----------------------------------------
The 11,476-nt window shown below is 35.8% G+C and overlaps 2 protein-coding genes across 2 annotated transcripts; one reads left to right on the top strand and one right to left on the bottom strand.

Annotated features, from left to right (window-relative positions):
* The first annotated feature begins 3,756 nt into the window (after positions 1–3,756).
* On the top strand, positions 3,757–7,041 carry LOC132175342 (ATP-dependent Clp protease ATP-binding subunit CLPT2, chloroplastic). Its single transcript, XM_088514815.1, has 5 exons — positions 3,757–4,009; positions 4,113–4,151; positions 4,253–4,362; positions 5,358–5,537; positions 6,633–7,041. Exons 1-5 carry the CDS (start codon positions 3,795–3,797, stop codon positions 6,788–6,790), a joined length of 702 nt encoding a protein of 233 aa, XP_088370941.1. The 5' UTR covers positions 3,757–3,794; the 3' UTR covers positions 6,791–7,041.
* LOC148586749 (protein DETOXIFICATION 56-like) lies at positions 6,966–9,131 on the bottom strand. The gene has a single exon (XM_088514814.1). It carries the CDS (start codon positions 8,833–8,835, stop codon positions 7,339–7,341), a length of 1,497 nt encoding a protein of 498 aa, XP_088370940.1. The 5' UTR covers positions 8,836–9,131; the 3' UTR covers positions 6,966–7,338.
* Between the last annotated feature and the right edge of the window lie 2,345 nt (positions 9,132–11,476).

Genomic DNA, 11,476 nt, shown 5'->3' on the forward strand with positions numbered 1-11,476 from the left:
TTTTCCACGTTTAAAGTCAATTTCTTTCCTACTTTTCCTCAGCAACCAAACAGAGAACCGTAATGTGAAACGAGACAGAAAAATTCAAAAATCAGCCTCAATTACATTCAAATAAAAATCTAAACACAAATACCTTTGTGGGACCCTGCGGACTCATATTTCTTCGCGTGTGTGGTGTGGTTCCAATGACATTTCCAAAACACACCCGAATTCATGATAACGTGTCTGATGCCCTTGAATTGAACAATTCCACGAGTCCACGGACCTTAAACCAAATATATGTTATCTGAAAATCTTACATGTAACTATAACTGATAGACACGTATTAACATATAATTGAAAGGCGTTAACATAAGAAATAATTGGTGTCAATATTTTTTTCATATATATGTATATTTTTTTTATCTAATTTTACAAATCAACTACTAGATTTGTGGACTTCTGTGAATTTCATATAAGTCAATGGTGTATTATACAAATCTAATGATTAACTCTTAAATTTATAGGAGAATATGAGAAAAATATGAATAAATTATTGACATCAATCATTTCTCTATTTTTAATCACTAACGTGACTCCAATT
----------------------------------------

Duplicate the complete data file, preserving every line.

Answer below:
The 11,476-nt window shown below is 35.8% G+C and overlaps 2 protein-coding genes across 2 annotated transcripts; one reads left to right on the top strand and one right to left on the bottom strand.

Annotated features, from left to right (window-relative positions):
* The first annotated feature begins 3,756 nt into the window (after positions 1–3,756).
* On the top strand, positions 3,757–7,041 carry LOC132175342 (ATP-dependent Clp protease ATP-binding subunit CLPT2, chloroplastic). Its single transcript, XM_088514815.1, has 5 exons — positions 3,757–4,009; positions 4,113–4,151; positions 4,253–4,362; positions 5,358–5,537; positions 6,633–7,041. Exons 1-5 carry the CDS (start codon positions 3,795–3,797, stop codon positions 6,788–6,790), a joined length of 702 nt encoding a protein of 233 aa, XP_088370941.1. The 5' UTR covers positions 3,757–3,794; the 3' UTR covers positions 6,791–7,041.
* LOC148586749 (protein DETOXIFICATION 56-like) lies at positions 6,966–9,131 on the bottom strand. The gene has a single exon (XM_088514814.1). It carries the CDS (start codon positions 8,833–8,835, stop codon positions 7,339–7,341), a length of 1,497 nt encoding a protein of 498 aa, XP_088370940.1. The 5' UTR covers positions 8,836–9,131; the 3' UTR covers positions 6,966–7,338.
* Between the last annotated feature and the right edge of the window lie 2,345 nt (positions 9,132–11,476).

Genomic DNA, 11,476 nt, shown 5'->3' on the forward strand with positions numbered 1-11,476 from the left:
TTTTCCACGTTTAAAGTCAATTTCTTTCCTACTTTTCCTCAGCAACCAAACAGAGAACCGTAATGTGAAACGAGACAGAAAAATTCAAAAATCAGCCTCAATTACATTCAAATAAAAATCTAAACACAAATACCTTTGTGGGACCCTGCGGACTCATATTTCTTCGCGTGTGTGGTGTGGTTCCAATGACATTTCCAAAACACACCCGAATTCATGATAACGTGTCTGATGCCCTTGAATTGAACAATTCCACGAGTCCACGGACCTTAAACCAAATATATGTTATCTGAAAATCTTACATGTAACTATAACTGATAGACACGTATTAACATATAATTGAAAGGCGTTAACATAAGAAATAATTGGTGTCAATATTTTTTTCATATATATGTATATTTTTTTTATCTAATTTTACAAATCAACTACTAGATTTGTGGACTTCTGTGAATTTCATATAAGTCAATGGTGTATTATACAAATCTAATGATTAACTCTTAAATTTATAGGAGAATATGAGAAAAATATGAATAAATTATTGACATCAATCATTTCTCTATTTTTAATCACTAACGTGACTCCAATT